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A Runner’s Diary: A Race In Brooklyn

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If a tree grows in Brooklyn, well, a race and the recent Jingle Bell Jog in Prospect Park, Brooklyn proved it!

The Jingle Bell Jog was the first race that I had been to that was hosted by the New York Road Runners (NYRR). And you know what? It was the best event yet!

Prior to the race, I went into the city to pick up my number and the t-shirt. I picked it up at the NYRR headquarters on 89th between Madison and Fifth in Manhattan. I was so impressed with the operation. It was so well organized and well thought out. Numbers were upstairs and the t-shirts were downstairs. The t-shirts were dry fit long sleeve running shirts. This was the first “free” shirt I actually liked. The t-shirts are usually cotton that shrink in the wash and could be thrown away after two or three washings. I was also given bells to put on my sneakers.

The day of the race, I was nervous and scared. I didn’t want to hurt my shins more from running. I wasn’t listening to my orthopedist’s advice. I also didn’t listen to my trainer. I had to run this race to get back on track for the half marathon in Disney.

I picked up my running partner Marti at 7:00 am and we drove to Brooklyn. An hour later, we were looking for a spot.

Prospect Park was beautiful. It was the first time I had ever been there. As we were walking to the park, we met another runner. She looked at both of us and said, “You need to pull the tab off the bottom of your number. Otherwise, you won’t be cool.” We quickly pulled of the tabs!

Then we entered the park. I laughed when I saw tons of Santas, reindeer, elves, and Christmas trees. There were so many people dressed up. It was funny to see some of these folks running in these huge bulky costumes.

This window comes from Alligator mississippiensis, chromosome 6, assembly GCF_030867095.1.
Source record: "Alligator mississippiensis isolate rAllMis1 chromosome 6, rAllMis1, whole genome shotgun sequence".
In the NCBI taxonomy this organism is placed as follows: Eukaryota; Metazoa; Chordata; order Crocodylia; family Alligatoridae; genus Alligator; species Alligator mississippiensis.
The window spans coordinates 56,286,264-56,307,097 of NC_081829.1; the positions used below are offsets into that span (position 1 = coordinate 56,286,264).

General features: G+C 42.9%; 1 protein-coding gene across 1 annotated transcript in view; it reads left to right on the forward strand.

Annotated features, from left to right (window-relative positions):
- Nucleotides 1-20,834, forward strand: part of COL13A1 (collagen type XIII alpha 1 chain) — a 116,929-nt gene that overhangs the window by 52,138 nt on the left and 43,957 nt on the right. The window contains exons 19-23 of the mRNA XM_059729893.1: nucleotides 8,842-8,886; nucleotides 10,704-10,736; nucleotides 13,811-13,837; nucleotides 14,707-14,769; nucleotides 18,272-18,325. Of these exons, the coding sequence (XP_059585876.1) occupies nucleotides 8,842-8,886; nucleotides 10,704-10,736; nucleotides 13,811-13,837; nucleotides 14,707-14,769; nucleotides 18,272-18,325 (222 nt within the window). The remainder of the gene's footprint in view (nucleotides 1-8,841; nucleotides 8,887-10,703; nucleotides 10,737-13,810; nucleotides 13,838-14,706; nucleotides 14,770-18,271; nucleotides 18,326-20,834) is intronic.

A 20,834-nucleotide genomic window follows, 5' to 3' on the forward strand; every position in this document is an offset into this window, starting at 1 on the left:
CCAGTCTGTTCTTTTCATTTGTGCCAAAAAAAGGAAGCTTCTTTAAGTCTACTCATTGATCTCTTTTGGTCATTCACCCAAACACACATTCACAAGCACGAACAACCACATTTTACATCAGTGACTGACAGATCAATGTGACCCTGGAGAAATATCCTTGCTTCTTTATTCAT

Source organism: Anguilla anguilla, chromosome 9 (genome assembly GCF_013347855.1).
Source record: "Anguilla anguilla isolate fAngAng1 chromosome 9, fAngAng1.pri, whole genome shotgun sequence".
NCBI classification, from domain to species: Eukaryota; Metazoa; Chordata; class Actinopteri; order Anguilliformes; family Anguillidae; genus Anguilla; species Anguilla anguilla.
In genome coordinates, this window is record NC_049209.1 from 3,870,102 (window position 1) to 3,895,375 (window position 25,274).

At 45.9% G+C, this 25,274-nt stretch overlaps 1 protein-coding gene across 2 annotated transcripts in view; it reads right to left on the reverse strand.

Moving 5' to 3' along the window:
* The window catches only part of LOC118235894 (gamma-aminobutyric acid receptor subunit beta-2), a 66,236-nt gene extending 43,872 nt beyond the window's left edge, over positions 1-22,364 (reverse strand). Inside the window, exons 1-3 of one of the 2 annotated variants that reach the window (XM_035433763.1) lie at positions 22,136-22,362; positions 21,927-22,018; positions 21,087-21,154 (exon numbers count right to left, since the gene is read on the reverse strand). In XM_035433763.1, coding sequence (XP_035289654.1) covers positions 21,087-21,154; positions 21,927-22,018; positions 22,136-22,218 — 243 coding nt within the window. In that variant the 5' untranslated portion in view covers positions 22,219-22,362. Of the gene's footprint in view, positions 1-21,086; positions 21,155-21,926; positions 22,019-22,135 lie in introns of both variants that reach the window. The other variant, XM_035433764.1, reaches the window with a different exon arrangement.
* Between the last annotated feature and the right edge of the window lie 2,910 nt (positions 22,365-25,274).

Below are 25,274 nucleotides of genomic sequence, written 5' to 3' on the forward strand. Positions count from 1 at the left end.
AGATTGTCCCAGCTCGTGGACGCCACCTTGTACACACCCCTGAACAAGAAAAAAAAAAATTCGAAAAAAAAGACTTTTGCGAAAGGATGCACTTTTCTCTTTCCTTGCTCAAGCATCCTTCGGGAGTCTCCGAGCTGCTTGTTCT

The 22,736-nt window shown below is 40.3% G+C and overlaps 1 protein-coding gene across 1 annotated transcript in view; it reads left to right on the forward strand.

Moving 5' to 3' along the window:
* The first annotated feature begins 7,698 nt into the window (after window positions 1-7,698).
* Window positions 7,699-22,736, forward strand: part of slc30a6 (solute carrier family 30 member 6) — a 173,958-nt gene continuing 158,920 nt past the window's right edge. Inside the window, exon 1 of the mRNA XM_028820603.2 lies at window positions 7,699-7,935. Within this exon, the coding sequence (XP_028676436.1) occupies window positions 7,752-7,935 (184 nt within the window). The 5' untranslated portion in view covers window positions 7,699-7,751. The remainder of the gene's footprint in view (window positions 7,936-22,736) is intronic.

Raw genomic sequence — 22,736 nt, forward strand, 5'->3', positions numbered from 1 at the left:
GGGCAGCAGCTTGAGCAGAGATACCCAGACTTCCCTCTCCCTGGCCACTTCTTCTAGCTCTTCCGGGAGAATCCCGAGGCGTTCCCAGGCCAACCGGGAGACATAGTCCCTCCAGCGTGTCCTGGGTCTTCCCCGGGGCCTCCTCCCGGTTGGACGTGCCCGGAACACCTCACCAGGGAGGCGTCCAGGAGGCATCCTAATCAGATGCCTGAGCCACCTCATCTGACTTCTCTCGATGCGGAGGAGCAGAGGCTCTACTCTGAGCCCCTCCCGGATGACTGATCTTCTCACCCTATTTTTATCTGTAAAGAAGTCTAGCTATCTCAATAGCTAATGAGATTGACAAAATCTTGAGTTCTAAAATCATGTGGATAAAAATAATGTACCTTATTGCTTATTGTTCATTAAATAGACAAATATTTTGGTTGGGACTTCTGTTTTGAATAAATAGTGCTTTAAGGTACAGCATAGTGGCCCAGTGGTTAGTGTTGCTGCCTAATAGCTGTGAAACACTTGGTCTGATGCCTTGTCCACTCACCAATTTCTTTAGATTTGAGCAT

At the start of the race, we were put into “corrals” according to time. I was just glad to see that we weren’t in the last group. I know it doesn’t matter. And I know the point for me is just to do the race and finish it. That is my personal accomplishment. But, you know how it is. There’s a little competitiveness in all of us.

After the Star Spangled Banner, the race officially started. As usual, the first mile was tough. It was uphill. I just couldn’t stop breathing heavy. The air was extremely cold and it actually hurt going down my lungs.

“You’re in panic mode,” my running partner said. “Just calm down.”

I was in panic mode. I was so scared that I would get hurt and that was the last thing I wanted.

At the second mile, I started to relax. Before I knew it, the race was over. The four miles went fast.

At the finish line, the NYRR offered everyone green bagels, apples and a cup of hot chocolate. We took the bagels and started to eat them. Marti was swinging her bagel when suddenly I saw her pull away. “That dog just ate my bagel,” she said.


“Yes, and why is there a dog on a leash at the finish line?” she said.

I gave her half my bagel and we laughed all the way to the car.

By the way, I came in at 49:47 at a pace of 12:29 coming in at 3709th place out of 4103. I was proud of myself. I didn’t come in last and there were plenty of people behind me… This was another personal best!

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About Hilary Topper

  • Birgit Nazarian

    Over here in Ohio my daughter and I ran a Holiday Run last weekend in pouring rain and then drove home in a blizzard! Every year during our holiday race the weather is terrible, the hot chocolate is mediocre but we still have a wonderful time and it’s a fun holiday tradition, plus Garmin says we burned over 500 calories! How many sugar cookies is that? 🙂

  • Hilary Topper

    Thanks for sharing… It’s amazing how much food there is after a race. I was wondering why I’ve been gaining weight instead of losing weight!

  • Lily Zajc

    Congrats on the race. I grew up in Brooklyn and used to go to Prospect Park as a kid – lovely place! I love the apres-race food. My first 5K in Bellport ended at the Beach, where they handed out Haagen-Dasz bars at the finish line! On the other hand, after finishing a race I ran in a downpour in Falmouth, MA, I downed 2 hot dogs with soggy buns in 2 minutes, marveling at how delicious they were to a hungry, drenched runner.